Introduction
Chemistry is an experimental science. Measuring and calculating the amount of a substance, the temperature of a reaction system, or the pressure of the surroundings are a few ways to help you understand experiments.
Units of Measurement
Quantitative calculations and qualitative interpretations are fundamental to fully grasp the concepts of chemistry. Quantitative values must include a number and a unit. Two common units of measurement are the conventional (English) system and the metric system. The conventional set of units includes inches, feet, miles, gallons, and pounds. These units, although common in the United States, are not used in science or by most of the world. However, the metric system is becoming more common in the United States. The metric system's base10 units are easier to use and essential for scientific calculations. However, because most readers of this book are more familiar with the conventional system, it will be necessary to convert to and from the metric system.
Prefixes are used in both systems, but they are more commonly used in the metric system because the metric system is base10.
The modern metric system uses SI (Système Internationale d'Unités) units that have seven base units (see Table 3.2). All other units are derived from these base units such as area (m^{2}), volume (m^{3} or 1,000 liters), speed (m/s^{2}), force (kg m/s^{2} or newton, N), and energy (kg m^{2}/s^{2} or joule).
Uncertainty and Error
Uncertainty expresses the doubt associated with the accuracy of any single measurement. Accuracy establishes how close in agreement a measurement is with the accepted value. The precision of a measurement is the degree to which successive measurements agree with each other (the average deviation is minimized). Error is the difference between a value obtained experimentally and the standard value accepted by the scientific community. Consider the bull'seye target patterns in Figure 3.1.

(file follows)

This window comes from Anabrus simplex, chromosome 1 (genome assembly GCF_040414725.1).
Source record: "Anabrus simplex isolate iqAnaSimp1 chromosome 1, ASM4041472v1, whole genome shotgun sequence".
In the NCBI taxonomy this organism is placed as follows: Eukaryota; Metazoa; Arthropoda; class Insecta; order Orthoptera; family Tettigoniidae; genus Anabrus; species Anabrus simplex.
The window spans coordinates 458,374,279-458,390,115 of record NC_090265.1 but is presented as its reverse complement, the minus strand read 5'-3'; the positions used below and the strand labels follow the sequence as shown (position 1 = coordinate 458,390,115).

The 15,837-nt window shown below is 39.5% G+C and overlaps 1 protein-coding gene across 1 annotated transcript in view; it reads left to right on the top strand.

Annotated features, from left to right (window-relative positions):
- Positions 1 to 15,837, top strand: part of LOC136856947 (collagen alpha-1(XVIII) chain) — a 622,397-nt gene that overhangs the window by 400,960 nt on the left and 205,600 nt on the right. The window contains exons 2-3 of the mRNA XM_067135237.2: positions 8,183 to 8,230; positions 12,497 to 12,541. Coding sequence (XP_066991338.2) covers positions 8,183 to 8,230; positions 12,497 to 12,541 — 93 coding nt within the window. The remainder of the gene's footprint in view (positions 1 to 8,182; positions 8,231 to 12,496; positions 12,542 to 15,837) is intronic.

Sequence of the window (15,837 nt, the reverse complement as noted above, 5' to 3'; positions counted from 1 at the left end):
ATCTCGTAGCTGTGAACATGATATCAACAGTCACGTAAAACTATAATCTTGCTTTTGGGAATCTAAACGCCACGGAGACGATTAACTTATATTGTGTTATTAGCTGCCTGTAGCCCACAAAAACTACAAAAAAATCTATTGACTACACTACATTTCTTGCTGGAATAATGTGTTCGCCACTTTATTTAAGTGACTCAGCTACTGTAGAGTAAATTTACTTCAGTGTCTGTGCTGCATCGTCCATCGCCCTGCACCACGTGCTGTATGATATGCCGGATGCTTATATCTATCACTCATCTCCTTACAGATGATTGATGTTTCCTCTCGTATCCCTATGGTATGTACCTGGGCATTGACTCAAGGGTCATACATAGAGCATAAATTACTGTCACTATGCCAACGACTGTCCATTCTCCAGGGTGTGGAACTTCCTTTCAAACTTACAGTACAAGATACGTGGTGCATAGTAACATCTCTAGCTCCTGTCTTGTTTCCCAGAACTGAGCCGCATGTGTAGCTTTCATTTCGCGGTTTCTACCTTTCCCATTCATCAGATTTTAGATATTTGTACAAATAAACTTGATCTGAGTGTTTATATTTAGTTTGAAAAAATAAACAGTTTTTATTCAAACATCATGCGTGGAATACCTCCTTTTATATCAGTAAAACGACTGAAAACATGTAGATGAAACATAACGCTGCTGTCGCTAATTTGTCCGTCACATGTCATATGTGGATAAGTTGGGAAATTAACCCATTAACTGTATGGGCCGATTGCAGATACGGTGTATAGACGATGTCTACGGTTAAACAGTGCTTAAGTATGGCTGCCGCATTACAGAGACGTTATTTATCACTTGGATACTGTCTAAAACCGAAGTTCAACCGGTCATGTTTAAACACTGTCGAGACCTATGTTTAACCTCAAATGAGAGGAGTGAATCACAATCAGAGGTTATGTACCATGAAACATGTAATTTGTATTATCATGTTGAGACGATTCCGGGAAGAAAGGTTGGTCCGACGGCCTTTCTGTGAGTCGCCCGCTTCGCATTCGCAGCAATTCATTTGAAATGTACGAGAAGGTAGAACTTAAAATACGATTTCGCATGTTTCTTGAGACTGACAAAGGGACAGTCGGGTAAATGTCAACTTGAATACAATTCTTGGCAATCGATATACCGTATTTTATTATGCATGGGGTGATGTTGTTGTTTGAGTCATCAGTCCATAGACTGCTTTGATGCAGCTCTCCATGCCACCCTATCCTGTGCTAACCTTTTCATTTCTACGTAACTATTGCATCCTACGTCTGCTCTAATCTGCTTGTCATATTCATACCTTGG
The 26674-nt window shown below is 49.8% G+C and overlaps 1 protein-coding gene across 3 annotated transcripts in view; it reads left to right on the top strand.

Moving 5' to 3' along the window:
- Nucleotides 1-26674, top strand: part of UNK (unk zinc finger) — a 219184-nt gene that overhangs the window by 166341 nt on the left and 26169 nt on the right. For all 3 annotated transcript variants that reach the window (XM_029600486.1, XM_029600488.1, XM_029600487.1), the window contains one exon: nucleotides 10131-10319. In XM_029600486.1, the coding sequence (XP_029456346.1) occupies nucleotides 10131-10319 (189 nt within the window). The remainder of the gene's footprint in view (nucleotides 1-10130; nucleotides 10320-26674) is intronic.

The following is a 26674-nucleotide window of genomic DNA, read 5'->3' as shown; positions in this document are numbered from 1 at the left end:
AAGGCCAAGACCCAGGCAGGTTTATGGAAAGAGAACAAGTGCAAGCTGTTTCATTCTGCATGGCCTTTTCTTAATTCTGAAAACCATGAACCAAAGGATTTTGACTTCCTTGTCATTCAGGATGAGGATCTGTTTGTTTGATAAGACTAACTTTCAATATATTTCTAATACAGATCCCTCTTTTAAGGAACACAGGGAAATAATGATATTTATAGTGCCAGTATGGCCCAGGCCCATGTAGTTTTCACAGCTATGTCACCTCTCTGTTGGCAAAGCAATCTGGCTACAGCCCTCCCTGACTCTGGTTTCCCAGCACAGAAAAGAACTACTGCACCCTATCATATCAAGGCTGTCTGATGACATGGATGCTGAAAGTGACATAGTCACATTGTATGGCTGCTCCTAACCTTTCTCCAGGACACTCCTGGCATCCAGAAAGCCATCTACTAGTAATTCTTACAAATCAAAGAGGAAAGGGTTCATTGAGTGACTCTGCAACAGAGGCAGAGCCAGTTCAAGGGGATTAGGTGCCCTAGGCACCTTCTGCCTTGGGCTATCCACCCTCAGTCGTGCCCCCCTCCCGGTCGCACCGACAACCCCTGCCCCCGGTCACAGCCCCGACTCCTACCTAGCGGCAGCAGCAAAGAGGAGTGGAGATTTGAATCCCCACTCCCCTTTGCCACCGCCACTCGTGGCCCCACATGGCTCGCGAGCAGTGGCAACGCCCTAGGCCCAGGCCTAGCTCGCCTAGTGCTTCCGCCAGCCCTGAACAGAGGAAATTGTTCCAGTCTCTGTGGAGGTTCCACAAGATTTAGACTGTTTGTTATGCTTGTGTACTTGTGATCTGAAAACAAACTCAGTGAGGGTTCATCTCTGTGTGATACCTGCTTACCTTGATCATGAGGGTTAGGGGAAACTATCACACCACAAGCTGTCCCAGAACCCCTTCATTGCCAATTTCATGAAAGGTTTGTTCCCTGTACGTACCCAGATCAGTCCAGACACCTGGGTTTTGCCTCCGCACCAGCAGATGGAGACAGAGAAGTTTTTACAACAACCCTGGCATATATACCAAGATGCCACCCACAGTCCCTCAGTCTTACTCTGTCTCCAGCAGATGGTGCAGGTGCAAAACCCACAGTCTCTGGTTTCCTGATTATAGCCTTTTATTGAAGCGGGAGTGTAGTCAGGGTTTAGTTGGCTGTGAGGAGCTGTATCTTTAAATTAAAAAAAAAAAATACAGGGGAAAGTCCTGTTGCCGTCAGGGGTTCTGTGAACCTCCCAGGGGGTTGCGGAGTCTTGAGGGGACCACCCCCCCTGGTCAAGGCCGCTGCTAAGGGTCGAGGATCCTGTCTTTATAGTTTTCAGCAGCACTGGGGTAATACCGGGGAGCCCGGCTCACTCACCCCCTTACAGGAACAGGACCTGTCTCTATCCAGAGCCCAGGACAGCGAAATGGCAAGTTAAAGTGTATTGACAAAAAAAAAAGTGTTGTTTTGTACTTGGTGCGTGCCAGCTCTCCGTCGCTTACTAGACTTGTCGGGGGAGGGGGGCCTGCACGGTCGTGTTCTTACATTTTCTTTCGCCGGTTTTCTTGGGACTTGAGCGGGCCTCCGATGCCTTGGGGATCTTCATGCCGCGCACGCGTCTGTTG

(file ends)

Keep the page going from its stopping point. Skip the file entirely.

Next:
Significant Figures
The number of significant figures in any physical quantity or measurement is the number of digits known precisely to be accurate. The last digit to the right is inaccurate. The rules for counting significant figures are as follows:
 All nonzero digits are significant.
 Zeros between nonzero digits are significant figures.
 Zeros that locate the decimal place (placeholder) on the left are nonsignificant.
 Trailing zeros to the right of the decimal point are significant if a decimal point is present.
Significant Figures in Calculations
Multiplication and division: The answer will have the same number of significant figures as the least precise number.
56.2 * 0.25 = 14.05 = 14 (0.25 is limiting with two significant figures)
13.38 ÷ 12 .3 = 1.0878 = 1.09 (12.3 is limiting with three significant figures)
Addition and subtraction: The answer will have the same number of decimal places as the least precise number.
12.01 + 1.008 = 13.018 = 13.02 (12.01 is limiting with two decimal places)
65.2 – 12.95 = 52.25 = 52.3 (65.2 is limiting with one decimal place)
When more than one operation is involved in a calculation, note the number of significant figures in each operation, but round only the final answer.
27.43 + 3.32 * 25.61 = 27.43 + 85.0252 = 112.4552 = 113 (Three significant figures)

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